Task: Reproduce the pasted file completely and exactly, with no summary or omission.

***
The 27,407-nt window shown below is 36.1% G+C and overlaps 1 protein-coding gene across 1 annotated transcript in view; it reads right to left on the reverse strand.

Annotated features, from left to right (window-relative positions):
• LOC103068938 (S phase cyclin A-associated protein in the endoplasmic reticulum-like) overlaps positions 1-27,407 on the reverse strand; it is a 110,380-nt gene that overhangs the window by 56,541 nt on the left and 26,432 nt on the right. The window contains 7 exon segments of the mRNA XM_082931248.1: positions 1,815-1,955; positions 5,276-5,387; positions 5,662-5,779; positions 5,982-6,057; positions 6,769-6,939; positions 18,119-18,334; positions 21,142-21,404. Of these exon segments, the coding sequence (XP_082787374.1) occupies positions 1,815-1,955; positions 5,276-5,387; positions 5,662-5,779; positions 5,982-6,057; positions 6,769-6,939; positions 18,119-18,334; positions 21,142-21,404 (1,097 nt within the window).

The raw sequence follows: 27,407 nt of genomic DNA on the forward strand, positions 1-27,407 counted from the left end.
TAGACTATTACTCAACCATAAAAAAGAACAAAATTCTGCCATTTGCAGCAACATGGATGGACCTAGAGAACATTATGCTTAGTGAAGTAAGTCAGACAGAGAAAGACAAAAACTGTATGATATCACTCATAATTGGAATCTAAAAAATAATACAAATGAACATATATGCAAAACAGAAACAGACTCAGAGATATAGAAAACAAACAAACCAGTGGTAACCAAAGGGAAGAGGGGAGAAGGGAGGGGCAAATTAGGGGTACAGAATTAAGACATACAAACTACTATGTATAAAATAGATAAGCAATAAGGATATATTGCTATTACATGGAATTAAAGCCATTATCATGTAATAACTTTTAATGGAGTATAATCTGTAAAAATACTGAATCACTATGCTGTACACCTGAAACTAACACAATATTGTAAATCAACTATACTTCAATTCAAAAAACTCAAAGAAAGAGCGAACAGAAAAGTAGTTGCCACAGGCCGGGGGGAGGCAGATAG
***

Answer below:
The 27,407-nt window shown below is 36.1% G+C and overlaps 1 protein-coding gene across 1 annotated transcript in view; it reads right to left on the reverse strand.

Annotated features, from left to right (window-relative positions):
• LOC103068938 (S phase cyclin A-associated protein in the endoplasmic reticulum-like) overlaps positions 1-27,407 on the reverse strand; it is a 110,380-nt gene that overhangs the window by 56,541 nt on the left and 26,432 nt on the right. The window contains 7 exon segments of the mRNA XM_082931248.1: positions 1,815-1,955; positions 5,276-5,387; positions 5,662-5,779; positions 5,982-6,057; positions 6,769-6,939; positions 18,119-18,334; positions 21,142-21,404. Of these exon segments, the coding sequence (XP_082787374.1) occupies positions 1,815-1,955; positions 5,276-5,387; positions 5,662-5,779; positions 5,982-6,057; positions 6,769-6,939; positions 18,119-18,334; positions 21,142-21,404 (1,097 nt within the window).

The raw sequence follows: 27,407 nt of genomic DNA on the forward strand, positions 1-27,407 counted from the left end.
TAGACTATTACTCAACCATAAAAAAGAACAAAATTCTGCCATTTGCAGCAACATGGATGGACCTAGAGAACATTATGCTTAGTGAAGTAAGTCAGACAGAGAAAGACAAAAACTGTATGATATCACTCATAATTGGAATCTAAAAAATAATACAAATGAACATATATGCAAAACAGAAACAGACTCAGAGATATAGAAAACAAACAAACCAGTGGTAACCAAAGGGAAGAGGGGAGAAGGGAGGGGCAAATTAGGGGTACAGAATTAAGACATACAAACTACTATGTATAAAATAGATAAGCAATAAGGATATATTGCTATTACATGGAATTAAAGCCATTATCATGTAATAACTTTTAATGGAGTATAATCTGTAAAAATACTGAATCACTATGCTGTACACCTGAAACTAACACAATATTGTAAATCAACTATACTTCAATTCAAAAAACTCAAAGAAAGAGCGAACAGAAAAGTAGTTGCCACAGGCCGGGGGGAGGCAGATAG